My reasons for entering the Blogathon this year are intensely personal. My nephew Luke is autistic. My twin boys are 22 months old and, based on the experience of Doug and Laurie Flutie, we do not know for sure that they are not affected. Neither talk yet, so we’re keenly aware of the possibility of autism. Autism is a disorder you need to understand, as the chances of you or someone you know having an autistic child are rising rapidly. No one knows why this disorder is growing at such an alarming rate.
What is autism?
Autism is a complex developmental disability that typically appears during the first three years of life. The result of a neurological disorder that affects the functioning of the brain, autism impacts the normal development of the brain in the areas of social interaction and communication skills. Children and adults with autism typically have difficulties in verbal and non-verbal communication, social interactions, and leisure or play activities.
Autism is the most common of the Pervasive Developmental Disorders, affecting an estimated 2 to 6 per 1,000 individuals (Centers for Disease Control and Prevention, 2001). This means that as many as 1.5 million Americans today are believed to have some form of autism.
And that number is on the rise. Based on statistics from the U.S. Department of Education and other governmental agencies, autism is growing at a rate of 10-17 percent per year. At these rates, the ASA estimates that the prevalence of autism could reach 4 million Americans in the next decade.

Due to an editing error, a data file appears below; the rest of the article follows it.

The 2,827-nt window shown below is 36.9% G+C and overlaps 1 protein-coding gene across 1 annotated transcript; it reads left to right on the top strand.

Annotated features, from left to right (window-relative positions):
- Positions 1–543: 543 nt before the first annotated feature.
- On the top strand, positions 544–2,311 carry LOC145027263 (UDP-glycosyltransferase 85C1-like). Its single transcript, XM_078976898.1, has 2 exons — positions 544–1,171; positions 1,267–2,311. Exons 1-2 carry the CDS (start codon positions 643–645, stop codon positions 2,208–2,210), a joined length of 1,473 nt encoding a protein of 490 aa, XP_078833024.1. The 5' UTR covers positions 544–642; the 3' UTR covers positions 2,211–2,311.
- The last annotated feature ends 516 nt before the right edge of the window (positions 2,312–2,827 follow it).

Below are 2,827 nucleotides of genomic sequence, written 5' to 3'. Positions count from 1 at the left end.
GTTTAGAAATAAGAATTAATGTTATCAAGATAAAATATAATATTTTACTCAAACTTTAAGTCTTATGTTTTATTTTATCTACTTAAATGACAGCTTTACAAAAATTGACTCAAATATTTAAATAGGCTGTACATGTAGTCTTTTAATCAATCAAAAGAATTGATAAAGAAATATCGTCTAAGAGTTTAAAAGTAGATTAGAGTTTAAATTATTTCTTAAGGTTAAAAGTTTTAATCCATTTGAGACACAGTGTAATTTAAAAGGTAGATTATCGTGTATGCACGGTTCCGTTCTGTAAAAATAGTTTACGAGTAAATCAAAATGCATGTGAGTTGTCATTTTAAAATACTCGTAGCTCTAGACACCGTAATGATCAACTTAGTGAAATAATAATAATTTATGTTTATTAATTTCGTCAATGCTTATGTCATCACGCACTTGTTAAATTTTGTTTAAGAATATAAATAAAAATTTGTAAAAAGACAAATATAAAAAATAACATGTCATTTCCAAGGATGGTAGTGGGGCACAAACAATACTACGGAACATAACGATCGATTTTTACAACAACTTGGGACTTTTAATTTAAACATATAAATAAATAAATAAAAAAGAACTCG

The overall incidence of autism is consistent around the globe, but is four times more prevalent in boys than girls. Autism knows no racial, ethnic, or social boundaries, and family income, lifestyle, and educational levels do not affect the chance of autism’s occurrence
About the charity
The Doug Flutie, Jr. Foundation for Autism
The Foundation’s mission is to aid financially disadvantaged families who need assistance in caring for their children with autism; to fund education and research into the causes and consequences of childhood autism; and to serve as a clearinghouse and communications center for new programs and services developed for individuals with autism.
The Doug Flutie, Jr. Foundation for Autism was established by NFL quarterback Doug Flutie and his wife, Laurie, in honor of their son, Doug, Jr. who was diagnosed with autism at the age of three. Doug and Laurie are fortunate to have the resources to provide their son with the educational opportunities, special equipment and tools necessary for Doug, Jr. to live a happy and rewarding life. They realize, however, that there are thousands of families with autistic children who struggle every day to pay for similar services. Their primary objective is to provide families with a place to turn when they are in need of support.
What will I be doing during the Blogathon?
I will of course be blogging and highlighting and discussing autism, but I will be tech blogging as well. I’ll address questions and issues from my sponsors as well as non sponsors. Need technical help of any sort? I promise to try to find and post the answer for you. Need a tool or bit of code developed? I’ll try to do that as well. Sponsors get priority, and I will address their issues to the best of my abilities regardless of the timeframe of the Blogathon. That offer only applies to sponsors.
I’m also working on surprises for the Blogathon and rewards for the top sponsors. No promises, but know that I’m trying.
Update: Sponsors get recognized in a special recognition section near the top of side bar.